PDUs can help to link each socket to a computing or networking device so as to have multiple integrated power outputs. Adopting a PDU solution will help protect against data loss and downtime caused by a disconnected plug.

Create an Organized Structure

Simply put, no more clutter. The optimal form factor takes up less space for efficient rack space utilization. Furthermore, the mass situation of a hundred different wires running around leading to different places won't exist any longer. The PDU will be the central control hub of all the power outputs.

Offer Convenient and Flexible Installation

The rack PDUs are generally lightweight to mount. PDUs with color-coded circuits make it easy to identify phases to outlet banks to aid in fault isolation or load balancing. The rack PDUs are available in either vertical or horizontal formats and can be custom-built to match specific power requirements from some vendors. Most of them are versatile and cost-effective to meet various network requirements.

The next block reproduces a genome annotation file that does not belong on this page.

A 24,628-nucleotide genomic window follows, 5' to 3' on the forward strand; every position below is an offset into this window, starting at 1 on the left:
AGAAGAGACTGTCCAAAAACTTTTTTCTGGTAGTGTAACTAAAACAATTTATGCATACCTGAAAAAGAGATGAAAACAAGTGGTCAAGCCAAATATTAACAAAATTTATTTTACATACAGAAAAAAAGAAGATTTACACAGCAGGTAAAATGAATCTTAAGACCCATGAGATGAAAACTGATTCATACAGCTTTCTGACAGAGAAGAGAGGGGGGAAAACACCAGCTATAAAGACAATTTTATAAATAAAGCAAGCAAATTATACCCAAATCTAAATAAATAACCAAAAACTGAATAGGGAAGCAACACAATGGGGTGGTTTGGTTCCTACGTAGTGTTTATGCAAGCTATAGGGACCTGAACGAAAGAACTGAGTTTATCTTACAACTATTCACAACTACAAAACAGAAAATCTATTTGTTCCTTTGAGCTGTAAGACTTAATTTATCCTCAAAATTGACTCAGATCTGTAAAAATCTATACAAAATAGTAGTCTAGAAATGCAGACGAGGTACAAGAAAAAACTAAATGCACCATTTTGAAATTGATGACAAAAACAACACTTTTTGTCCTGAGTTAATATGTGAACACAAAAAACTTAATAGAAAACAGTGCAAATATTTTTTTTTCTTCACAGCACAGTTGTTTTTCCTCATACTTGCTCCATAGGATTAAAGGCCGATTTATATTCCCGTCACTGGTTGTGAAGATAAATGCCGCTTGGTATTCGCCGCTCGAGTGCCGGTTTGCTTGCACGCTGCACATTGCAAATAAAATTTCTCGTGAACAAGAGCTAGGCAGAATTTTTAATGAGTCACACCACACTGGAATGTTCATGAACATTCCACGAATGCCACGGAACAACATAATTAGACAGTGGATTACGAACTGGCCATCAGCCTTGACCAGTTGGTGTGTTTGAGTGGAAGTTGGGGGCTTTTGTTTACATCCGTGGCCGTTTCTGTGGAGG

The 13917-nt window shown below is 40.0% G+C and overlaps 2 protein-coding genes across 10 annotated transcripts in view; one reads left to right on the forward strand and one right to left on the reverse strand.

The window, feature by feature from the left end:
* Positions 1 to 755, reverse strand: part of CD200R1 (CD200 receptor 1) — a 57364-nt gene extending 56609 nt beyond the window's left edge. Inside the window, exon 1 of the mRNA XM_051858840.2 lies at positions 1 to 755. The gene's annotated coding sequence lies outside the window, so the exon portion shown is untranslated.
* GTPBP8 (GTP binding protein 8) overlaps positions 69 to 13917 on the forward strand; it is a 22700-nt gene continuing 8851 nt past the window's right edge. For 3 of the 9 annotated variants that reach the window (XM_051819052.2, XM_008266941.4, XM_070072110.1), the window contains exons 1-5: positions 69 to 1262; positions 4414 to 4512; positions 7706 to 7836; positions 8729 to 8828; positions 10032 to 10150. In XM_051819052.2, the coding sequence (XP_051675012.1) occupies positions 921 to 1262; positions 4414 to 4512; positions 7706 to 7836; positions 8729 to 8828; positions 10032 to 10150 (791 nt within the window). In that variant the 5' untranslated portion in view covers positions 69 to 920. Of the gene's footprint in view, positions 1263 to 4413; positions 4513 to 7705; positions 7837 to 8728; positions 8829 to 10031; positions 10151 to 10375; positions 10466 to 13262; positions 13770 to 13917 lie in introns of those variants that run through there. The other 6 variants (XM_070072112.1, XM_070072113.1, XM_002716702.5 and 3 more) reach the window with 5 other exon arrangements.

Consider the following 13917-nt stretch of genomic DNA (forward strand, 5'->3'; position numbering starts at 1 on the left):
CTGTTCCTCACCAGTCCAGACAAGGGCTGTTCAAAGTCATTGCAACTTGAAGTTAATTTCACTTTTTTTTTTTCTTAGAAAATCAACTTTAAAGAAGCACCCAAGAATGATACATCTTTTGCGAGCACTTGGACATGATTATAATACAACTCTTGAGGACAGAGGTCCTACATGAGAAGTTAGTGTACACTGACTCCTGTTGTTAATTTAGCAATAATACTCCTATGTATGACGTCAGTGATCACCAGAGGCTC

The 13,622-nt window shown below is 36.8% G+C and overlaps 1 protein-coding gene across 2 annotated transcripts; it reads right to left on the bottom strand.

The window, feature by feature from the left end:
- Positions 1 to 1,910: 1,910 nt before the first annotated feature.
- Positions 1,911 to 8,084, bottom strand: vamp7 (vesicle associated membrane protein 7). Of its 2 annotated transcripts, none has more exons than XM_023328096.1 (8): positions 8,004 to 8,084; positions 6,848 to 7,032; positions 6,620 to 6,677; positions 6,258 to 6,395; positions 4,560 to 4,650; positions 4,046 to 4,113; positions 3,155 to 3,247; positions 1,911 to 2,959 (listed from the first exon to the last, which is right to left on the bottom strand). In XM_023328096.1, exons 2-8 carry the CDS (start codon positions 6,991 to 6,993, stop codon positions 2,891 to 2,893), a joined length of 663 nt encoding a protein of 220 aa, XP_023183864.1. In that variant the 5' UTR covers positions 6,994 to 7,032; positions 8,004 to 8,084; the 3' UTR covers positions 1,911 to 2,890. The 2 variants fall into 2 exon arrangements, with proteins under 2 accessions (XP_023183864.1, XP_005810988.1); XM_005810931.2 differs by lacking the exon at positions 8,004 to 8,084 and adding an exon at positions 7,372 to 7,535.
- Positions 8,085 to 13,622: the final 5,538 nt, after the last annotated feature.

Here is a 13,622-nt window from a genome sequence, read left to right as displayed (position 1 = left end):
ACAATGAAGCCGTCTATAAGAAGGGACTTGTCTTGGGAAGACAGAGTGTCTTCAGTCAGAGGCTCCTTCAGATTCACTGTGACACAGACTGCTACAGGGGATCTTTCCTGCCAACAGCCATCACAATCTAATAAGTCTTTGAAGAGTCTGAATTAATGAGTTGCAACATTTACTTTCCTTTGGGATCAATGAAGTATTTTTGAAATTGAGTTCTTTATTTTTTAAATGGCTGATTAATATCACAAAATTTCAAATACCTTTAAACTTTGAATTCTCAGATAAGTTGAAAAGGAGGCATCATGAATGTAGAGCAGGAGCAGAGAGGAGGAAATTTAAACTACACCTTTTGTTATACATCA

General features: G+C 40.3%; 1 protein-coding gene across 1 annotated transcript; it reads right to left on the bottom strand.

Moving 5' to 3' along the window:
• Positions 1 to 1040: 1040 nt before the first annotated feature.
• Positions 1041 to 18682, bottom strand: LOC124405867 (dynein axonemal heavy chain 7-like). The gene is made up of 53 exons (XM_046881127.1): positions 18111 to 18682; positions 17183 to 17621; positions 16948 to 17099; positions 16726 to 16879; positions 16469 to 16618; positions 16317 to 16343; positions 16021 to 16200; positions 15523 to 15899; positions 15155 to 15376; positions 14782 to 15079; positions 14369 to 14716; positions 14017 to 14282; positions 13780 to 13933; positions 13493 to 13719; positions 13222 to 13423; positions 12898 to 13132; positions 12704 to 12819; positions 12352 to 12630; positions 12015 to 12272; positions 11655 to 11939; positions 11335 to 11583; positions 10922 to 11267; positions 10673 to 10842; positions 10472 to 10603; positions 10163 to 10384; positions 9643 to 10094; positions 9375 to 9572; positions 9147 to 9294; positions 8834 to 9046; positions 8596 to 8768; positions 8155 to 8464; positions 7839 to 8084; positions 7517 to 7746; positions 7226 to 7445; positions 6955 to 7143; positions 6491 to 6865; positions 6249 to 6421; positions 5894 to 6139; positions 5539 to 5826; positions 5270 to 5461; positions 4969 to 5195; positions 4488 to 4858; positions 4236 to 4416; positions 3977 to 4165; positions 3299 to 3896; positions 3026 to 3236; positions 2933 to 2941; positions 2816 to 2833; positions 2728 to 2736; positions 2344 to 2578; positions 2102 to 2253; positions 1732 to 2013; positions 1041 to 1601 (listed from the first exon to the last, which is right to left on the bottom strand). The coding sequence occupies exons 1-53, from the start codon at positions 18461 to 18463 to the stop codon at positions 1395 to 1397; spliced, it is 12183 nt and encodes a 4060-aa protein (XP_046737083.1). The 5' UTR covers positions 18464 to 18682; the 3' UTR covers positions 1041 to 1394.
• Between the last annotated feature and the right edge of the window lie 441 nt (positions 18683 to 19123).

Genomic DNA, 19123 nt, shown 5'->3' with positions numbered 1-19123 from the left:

How Many Types of Receptacles for PDU?

For PDU receptacles, most of them follow the NEMA standard set by the US National Electrical Manufacturers Association. The NEMA connectors including power plugs and receptacles are used for AC mains electricity in North America and other countries that use the standards.